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    Hi 3t3d:
    Interesting and super good idea!
    I can't see any theoretical reason why it wouldn't work.
    The only practical problem is the skinniness of the saw and the amount of meat it has to remove, most of which is going to engage the saw only on one side.
    But with a stubby enough saw (small diameter, big hub) you could probably make it work just fine on forgiving materials like 360 brass and Delrin.

    The nice thing by contrast, about a saw that has a rack tooth cross section, is that it is relatively stout.
    The downside, as you imply is that you still need a different saw for each PA and DP. and you can't just buy it off the shelf.

    It is a very clever idea though...someone has got to try it!
    Are you willing?

    Cheers

    Marcus
    Implant Mechanix • Design & Innovation > HOME
    Vancouver Wire EDM -- Wire EDM Machining

  6. #146
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    Actually, if the saw is flat, then it can be used for ANY DP or pressure angle..

    My thinking is that:
    > a rack tooth has a straight side.
    > a single tooth rack could cut any DP,since there is not an adjacent tooth.. it is just a matter of depth to cut any DP.
    > if you had rack cutter of the exact PA, then it's relative motion to a gear in the 4th axis would be straight up and down.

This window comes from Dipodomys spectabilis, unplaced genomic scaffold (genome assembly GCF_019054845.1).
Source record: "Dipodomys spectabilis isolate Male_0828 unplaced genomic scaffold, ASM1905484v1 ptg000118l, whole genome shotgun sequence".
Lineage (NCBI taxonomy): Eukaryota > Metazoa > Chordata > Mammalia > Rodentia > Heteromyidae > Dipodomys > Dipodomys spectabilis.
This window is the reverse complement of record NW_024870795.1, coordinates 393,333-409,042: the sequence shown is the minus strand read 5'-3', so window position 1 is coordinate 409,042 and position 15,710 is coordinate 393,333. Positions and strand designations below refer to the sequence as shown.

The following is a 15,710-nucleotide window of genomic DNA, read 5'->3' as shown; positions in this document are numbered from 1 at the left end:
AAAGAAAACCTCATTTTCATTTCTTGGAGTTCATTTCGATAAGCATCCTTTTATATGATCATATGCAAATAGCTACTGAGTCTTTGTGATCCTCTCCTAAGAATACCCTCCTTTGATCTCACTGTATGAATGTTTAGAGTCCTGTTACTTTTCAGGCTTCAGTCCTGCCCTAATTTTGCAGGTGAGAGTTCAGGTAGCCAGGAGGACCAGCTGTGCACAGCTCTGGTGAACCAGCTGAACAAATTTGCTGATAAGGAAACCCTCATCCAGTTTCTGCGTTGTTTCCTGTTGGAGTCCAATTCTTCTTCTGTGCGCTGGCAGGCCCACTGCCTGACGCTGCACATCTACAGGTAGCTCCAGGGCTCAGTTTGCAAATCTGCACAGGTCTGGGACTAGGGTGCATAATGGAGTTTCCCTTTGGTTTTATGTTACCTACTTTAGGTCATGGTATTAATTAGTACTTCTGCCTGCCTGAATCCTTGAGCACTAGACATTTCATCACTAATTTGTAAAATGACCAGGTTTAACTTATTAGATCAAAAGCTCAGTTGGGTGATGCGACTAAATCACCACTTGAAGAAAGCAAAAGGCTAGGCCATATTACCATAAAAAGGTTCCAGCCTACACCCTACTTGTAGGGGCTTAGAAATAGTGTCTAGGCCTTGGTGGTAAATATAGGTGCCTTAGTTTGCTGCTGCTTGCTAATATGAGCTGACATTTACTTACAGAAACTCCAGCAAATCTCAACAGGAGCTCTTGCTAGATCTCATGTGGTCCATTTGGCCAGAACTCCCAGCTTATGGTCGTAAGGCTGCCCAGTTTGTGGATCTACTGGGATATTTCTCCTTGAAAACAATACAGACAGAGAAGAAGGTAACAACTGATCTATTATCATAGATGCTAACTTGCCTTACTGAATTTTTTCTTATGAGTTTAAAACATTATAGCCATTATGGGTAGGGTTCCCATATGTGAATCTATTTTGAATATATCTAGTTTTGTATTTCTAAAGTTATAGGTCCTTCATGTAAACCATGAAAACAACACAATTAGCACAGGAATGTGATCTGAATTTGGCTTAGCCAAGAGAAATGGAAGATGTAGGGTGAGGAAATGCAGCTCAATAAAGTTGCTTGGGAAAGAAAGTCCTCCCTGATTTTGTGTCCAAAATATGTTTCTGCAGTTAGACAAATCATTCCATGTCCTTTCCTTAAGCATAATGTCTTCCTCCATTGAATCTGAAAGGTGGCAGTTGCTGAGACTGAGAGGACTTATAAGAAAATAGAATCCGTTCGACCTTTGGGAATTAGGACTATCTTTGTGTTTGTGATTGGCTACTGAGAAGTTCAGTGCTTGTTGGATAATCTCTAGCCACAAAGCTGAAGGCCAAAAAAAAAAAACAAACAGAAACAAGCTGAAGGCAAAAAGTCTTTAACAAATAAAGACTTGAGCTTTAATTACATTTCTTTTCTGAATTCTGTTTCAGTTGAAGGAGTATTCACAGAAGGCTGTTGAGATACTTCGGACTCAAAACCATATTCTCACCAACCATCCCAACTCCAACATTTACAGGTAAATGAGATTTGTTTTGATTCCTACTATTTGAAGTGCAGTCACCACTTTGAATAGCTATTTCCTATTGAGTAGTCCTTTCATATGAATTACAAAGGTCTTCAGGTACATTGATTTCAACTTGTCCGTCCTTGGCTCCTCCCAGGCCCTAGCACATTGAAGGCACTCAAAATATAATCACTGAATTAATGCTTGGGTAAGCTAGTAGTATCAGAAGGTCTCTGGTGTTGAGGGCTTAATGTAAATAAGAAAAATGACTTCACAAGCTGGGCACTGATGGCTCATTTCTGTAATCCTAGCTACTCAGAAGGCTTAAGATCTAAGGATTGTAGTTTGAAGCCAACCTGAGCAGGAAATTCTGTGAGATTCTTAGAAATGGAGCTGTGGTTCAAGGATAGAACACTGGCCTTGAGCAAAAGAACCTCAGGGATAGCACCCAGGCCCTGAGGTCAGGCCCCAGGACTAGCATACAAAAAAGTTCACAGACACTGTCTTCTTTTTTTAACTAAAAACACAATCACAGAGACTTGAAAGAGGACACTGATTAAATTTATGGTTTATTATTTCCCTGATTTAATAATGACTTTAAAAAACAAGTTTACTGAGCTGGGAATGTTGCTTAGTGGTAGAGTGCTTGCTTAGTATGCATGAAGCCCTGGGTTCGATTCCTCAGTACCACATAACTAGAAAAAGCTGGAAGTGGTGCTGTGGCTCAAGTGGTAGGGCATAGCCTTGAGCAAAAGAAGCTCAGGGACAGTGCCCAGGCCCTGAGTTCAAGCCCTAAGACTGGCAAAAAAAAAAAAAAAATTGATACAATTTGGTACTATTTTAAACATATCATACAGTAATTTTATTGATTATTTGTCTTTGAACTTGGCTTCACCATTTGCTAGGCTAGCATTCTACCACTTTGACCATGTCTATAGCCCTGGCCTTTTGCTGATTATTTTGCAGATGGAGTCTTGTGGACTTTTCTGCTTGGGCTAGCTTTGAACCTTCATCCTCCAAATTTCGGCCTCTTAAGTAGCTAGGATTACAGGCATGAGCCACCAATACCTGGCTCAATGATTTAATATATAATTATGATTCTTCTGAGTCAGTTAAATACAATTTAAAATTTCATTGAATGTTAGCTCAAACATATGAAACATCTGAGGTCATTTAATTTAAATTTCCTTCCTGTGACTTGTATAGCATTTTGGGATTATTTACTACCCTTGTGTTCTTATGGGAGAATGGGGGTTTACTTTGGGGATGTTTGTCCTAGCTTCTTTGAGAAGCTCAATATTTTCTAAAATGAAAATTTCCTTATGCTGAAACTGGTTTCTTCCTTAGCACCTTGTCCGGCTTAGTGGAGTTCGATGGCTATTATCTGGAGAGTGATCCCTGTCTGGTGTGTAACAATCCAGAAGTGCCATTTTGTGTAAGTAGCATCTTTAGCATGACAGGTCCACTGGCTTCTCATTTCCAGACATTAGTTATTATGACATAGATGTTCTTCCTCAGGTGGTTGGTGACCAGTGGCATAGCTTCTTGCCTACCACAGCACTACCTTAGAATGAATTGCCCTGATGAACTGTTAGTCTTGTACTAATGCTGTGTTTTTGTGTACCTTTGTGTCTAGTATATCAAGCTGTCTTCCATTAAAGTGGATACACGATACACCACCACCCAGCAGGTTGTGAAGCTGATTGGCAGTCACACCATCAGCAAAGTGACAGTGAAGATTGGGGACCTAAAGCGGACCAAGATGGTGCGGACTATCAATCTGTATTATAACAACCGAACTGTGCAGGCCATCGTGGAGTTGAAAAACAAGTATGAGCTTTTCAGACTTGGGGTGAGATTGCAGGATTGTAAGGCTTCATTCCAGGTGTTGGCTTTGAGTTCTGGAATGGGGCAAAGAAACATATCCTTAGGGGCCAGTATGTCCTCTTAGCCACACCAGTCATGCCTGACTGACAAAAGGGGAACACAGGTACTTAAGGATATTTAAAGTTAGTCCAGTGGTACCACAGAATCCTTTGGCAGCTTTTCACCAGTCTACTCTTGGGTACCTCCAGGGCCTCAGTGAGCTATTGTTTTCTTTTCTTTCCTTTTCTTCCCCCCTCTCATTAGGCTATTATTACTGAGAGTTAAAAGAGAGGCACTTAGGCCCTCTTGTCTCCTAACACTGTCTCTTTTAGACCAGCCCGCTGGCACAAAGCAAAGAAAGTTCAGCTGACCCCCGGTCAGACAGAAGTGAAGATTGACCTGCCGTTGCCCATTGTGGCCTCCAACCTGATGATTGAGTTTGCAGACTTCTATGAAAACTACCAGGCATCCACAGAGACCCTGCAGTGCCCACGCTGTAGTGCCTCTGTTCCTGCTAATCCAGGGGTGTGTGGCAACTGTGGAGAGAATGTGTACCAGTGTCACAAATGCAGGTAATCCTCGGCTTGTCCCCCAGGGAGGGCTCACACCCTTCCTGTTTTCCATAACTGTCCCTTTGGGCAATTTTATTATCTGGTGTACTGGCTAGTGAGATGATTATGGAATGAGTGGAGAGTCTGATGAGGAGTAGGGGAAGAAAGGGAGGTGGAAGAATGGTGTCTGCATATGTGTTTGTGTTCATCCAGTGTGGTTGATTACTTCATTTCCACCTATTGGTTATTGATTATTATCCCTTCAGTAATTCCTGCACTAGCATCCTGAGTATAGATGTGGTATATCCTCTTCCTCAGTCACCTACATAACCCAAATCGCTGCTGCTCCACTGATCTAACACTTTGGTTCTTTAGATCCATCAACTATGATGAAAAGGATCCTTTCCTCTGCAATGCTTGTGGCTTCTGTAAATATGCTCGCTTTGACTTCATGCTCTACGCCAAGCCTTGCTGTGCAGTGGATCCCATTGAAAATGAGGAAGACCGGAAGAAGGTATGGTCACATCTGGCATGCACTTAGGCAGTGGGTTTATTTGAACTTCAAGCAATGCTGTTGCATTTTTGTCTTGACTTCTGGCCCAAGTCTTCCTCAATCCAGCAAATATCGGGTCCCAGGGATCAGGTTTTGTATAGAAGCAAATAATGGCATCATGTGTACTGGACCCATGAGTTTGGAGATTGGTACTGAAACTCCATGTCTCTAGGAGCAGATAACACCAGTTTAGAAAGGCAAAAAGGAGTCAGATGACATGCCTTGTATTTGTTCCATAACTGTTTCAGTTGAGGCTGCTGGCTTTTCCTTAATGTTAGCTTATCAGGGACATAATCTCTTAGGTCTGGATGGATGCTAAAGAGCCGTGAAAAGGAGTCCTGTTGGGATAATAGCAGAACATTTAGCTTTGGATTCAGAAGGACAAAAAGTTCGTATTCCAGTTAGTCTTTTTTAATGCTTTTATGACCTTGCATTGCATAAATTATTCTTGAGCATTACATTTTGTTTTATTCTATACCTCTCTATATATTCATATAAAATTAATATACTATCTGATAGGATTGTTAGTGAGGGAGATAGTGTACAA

> but, if you had a single, single sided tooth on a rack cutter, then you could move the rack past the gear at a non tangent angle, to match ANY PA

    >actually, since we can use any imaginary tangent angle to match the angle of our "Rack" and the required PA.


    Bottom line, ANY flat sided cutter could be used to generate ANY PA, and ANY DP as long is it is small enough to fit into a gear tooth space.
    Even a double angle cutter, ad single angle cutter, or a flat disk.

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    Yes you are exactly right.
    I wasn't clear when I wrote back to you; my apologies!
    I also limited my thinking to a parallel side saw vs a rack XS shaped saw, and as you correctly point out, there's no requirement at all for anything other than a flat profile, angled or not, and a skinny enough tip to fit in the tooth space.

    Cheers

    Marcus
    Implant Mechanix • Design & Innovation > HOME
    Vancouver Wire EDM -- Wire EDM Machining

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    I decided to delete what I wrote until I have more time to think about it...
    Last edited by David_M; 06-18-2019 at 09:34 PM.

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    Hi David M:
    You wrote:
    " the next step would be using a wire edm with a rotary 4th c "

    Naaahh!
    , if you're going t o use a wire EDM, you may just as well lay down a piece of plate with some start holes in it and walk around the profile a few times.
    Your way would be cooler, but also a lot harder.

    Cheers

    Marcus
    Implant Mechanix • Design & Innovation > HOME
    Vancouver Wire EDM -- Wire EDM Machining

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    Quote Originally Posted by 3t3d View Post
    YIKES!
    I feel like Roger Rabbit listening to "Shave and a Haircut" with steam shooting out his ears....

    ONLY the seasoned professionals are allowed to talk about gears.
    But I can't hold back any more.